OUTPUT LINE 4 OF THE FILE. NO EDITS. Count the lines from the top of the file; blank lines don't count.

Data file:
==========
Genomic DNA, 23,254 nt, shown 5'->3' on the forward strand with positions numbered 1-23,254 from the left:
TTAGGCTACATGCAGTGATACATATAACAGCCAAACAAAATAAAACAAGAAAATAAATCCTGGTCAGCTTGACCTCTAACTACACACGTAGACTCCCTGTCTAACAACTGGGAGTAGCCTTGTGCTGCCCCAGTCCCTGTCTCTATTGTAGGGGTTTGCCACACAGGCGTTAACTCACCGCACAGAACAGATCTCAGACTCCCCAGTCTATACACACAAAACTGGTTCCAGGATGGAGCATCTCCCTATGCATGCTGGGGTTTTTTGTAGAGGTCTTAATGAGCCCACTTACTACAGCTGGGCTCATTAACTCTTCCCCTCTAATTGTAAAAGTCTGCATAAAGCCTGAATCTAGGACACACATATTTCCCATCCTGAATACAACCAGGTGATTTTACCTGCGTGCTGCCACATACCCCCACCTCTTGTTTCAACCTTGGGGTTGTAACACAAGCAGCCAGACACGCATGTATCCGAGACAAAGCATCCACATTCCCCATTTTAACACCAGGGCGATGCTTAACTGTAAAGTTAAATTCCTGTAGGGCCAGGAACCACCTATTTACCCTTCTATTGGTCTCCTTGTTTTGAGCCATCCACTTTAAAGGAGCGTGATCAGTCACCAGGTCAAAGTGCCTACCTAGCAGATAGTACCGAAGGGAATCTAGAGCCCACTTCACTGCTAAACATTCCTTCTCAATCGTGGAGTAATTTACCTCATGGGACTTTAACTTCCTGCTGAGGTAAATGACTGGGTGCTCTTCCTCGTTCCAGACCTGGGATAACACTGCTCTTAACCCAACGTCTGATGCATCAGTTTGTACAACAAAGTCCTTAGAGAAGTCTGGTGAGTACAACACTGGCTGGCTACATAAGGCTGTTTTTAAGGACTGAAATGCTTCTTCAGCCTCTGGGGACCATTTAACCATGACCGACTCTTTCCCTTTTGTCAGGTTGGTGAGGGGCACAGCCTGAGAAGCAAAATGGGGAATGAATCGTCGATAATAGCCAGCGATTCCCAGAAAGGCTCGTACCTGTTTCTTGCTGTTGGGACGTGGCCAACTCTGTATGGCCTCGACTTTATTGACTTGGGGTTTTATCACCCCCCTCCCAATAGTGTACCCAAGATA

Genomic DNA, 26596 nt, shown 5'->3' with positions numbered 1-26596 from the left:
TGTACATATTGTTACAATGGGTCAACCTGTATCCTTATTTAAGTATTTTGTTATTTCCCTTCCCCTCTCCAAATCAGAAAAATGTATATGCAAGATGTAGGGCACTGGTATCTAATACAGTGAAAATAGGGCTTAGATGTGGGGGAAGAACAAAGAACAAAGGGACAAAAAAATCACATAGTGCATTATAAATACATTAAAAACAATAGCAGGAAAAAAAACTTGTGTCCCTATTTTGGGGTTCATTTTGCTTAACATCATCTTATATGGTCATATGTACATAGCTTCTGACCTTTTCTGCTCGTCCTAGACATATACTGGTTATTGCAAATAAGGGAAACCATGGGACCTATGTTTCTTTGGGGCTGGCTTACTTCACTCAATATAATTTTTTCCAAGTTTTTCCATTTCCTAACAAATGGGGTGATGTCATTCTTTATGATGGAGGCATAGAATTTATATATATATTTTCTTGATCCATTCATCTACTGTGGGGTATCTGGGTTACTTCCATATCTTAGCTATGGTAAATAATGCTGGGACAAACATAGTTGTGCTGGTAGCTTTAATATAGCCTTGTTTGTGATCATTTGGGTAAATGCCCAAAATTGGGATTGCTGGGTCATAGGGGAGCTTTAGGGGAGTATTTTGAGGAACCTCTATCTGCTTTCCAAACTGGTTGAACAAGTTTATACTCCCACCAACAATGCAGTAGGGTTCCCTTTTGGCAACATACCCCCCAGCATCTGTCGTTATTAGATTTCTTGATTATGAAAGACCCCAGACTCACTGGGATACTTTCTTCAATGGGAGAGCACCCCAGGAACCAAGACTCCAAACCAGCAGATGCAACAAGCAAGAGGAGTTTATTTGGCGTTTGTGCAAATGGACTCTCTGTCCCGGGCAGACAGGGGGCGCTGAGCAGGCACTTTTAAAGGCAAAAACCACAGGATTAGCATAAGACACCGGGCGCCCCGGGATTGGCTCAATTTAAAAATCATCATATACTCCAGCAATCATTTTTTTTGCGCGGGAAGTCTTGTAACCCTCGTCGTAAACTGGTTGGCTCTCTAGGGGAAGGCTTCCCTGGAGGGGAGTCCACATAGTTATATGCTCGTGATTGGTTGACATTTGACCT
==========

TGTACATATTGTTACAATGGGTCAACCTGTATCCTTATTTAAGTATTTTGTTATTTCCCTTCCCCTCTCCAAATCAGAAAAATGTATATGCAAGATGTAGGGCACTGGTATCTAATACAGTGAAAATAGGGCTTAGATGTGGGGGAAGAACAAAGAACAAAGGGACAAAAAAATCACATAGTGCATTATAAATACATTAAAAACAATAGCAGGAAAAAAAACTTGTGTCCCTATTTTGGGGTTCATTTTGCTTAACATCATCTTATATGGTCATATGTACATAGCTTCTGACCTTTTCTGCTCGTCCTAGACATATACTGGTTATTGCAAATAAGGGAAACCATGGGACCTATGTTTCTTTGGGGCTGGCTTACTTCACTCAATATAATTTTTTCCAAGTTTTTCCATTTCCTAACAAATGGGGTGATGTCATTCTTTATGATGGAGGCATAGAATTTATATATATATTTTCTTGATCCATTCATCTACTGTGGGGTATCTGGGTTACTTCCATATCTTAGCTATGGTAAATAATGCTGGGACAAACATAGTTGTGCTGGTAGCTTTAATATAGCCTTGTTTGTGATCATTTGGGTAAATGCCCAAAATTGGGATTGCTGGGTCATAGGGGAGCTTTAGGGGAGTATTTTGAGGAACCTCTATCTGCTTTCCAAACTGGTTGAACAAGTTTATACTCCCACCAACAATGCAGTAGGGTTCCCTTTTGGCAACATACCCCCCAGCATCTGTCGTTATTAGATTTCTTGATTATGAAAGACCCCAGACTCACTGGGATACTTTCTTCAATGGGAGAGCACCCCAGGAACCAAGACTCCAAACCAGCAGATGCAACAAGCAAGAGGAGTTTATTTGGCGTTTGTGCAAATGGACTCTCTGTCCCGGGCAGACAGGGGGCGCTGAGCAGGCACTTTTAAAGGCAAAAACCACAGGATTAGCATAAGACACCGGGCGCCCCGGGATTGGCTCAATTTAAAAATCATCATATACTCCAGCAATCATTTTTTTTGCGCGGGAAGTCTTGTAACCCTCGTCGTAAACTGGTTGGCTCTCTAGGGGAAGGCTTCCCTGGAGGGGAGTCCACATAGTTATATGCTCGTGATTGGTTGACATTTGACCT